Typically, the goaltender — if not removed because of an injury — will remain on the bench with his teammates while his replacement finishes the game.

But by the time Blue Jackets coach John Tortorella sent a member of the training staff to find Bobrovsky, the two-time Vezina Trophy winner had already showered, or was in the shower, and was unable to return to the bench.

Yeah, that's not great. This isn't baseball where a pitcher's night is officially done and in the books when he's pulled from the game. Had anything happened to the Jackets' backup after replacing Bobrovsky, he would've had to go back in and he clearly wasn't willing or able to do that. Not OK.

Several key members of Columbus's roster reportedly pulled Bobrovsky aside to lay into him before their flight to Nashville later that night, as they should have. 

The two sides have seemingly moved on and put this behind them, as the goaltender was back with the team after his one-game absence. He met with his general manager and teammates on Friday and cleared the air, but now the obvious question becomes whether or not the Blue Jackets want to finish the season with Bobrovsky on the roster.

The 30-year-old is in the final year of his contract and always seemed destined to depart Columbus in free agency this summer. The team seemed intent to hang onto him for the sake of another playoff run this year, even if it meant losing him for nothing when he hit the open market. But that seems like it could change now.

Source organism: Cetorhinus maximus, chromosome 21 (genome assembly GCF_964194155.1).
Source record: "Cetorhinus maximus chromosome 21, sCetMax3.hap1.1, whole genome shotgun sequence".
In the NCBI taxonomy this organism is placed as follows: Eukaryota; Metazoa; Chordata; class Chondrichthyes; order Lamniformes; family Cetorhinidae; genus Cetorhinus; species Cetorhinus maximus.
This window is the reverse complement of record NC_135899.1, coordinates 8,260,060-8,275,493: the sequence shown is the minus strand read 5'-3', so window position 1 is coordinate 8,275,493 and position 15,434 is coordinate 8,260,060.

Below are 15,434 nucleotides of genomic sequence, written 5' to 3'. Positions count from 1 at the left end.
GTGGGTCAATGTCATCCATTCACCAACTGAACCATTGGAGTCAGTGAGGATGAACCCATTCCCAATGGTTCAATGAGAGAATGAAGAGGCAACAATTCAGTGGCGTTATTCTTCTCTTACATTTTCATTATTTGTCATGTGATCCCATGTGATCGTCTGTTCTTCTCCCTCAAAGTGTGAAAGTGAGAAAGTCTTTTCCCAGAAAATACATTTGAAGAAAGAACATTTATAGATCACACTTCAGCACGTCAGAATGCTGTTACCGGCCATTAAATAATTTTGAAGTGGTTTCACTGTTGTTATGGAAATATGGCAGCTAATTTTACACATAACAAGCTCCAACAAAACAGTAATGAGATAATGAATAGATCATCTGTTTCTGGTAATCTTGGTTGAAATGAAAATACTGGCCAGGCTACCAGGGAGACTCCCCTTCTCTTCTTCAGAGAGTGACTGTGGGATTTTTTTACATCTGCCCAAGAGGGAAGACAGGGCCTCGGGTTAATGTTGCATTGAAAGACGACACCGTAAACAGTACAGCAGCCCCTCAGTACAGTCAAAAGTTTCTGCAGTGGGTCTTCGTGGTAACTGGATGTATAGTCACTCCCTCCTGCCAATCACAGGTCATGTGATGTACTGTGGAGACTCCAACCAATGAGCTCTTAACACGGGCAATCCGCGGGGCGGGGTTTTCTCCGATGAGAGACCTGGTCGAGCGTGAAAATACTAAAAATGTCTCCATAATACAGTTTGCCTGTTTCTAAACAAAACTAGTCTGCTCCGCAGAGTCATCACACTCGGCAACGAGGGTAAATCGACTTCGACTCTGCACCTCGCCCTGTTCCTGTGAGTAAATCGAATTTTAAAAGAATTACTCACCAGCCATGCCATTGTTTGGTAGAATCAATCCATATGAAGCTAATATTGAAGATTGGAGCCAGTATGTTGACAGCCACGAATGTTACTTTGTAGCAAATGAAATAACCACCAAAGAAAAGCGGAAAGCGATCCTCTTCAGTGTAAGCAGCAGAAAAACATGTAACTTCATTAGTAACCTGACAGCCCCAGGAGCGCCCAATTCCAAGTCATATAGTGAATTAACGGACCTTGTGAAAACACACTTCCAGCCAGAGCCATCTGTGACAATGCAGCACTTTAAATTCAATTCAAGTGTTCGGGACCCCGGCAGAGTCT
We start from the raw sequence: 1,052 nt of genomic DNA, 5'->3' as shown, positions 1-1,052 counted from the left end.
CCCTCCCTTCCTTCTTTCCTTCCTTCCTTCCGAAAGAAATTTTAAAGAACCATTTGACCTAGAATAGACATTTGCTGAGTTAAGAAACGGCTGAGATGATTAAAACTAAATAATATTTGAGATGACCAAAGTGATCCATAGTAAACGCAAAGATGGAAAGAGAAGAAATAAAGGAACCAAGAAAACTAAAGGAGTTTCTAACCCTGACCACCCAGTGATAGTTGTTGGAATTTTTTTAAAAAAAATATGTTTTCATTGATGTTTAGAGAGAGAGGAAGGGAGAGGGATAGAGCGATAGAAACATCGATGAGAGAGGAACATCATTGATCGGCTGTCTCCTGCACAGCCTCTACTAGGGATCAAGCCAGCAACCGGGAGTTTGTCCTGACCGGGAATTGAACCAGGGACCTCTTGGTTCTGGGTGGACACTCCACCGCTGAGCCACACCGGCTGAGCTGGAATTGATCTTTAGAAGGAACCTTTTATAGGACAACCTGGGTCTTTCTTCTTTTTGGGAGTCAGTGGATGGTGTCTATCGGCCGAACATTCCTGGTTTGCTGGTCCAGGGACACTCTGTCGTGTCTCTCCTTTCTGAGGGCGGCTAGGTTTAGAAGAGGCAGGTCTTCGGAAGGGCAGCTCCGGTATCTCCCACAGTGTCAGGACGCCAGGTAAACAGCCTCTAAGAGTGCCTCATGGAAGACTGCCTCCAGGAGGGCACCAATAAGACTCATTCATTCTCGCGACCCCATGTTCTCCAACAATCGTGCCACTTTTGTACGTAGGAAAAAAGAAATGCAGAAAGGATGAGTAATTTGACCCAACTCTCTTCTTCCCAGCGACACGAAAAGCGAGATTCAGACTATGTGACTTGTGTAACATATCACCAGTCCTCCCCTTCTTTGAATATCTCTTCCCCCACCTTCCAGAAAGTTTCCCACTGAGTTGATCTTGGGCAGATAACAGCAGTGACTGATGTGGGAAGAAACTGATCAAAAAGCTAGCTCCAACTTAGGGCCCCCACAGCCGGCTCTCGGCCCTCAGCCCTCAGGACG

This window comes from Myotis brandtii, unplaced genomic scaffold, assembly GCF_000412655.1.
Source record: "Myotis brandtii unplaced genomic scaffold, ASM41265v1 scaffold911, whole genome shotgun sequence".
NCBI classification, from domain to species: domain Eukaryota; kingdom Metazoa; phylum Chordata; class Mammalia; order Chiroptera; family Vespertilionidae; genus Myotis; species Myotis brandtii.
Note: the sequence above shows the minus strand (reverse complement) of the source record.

Bobrovsky is reportedly willing to waive his no-move clause for certain teams and there are several potential landing spots (see some of them here) so it's possible that the Blue Jackets may choose to part ways earlier than expected, whether it be for the purpose of the locker room and/or asset management. 

When asked whether he wanted to finish the season in Columbus, Bobrovsky responded "I am here and I will play here." That's not exactly pleading to stay.

Columbus is tied for the Metro division lead right now, which might make it a little tougher to part ways with a Vezina-caliber netminder midway through the season, but Bobrovsky is also having a down year and backup Joonas Korpisalo has put up pretty similar numbers to this point in the season.

If the team doesn't see a significant gap between the two goalies and Bobrovsky is causing issues in the locker room, it becomes much harder to justify not trying to secure some futures in exchange for what's left of his contract. 

What's right: Through-the-legs goals

It's a blessing anytime we're gifted a nifty through-the-legs goal to appreciate. This week, we got two.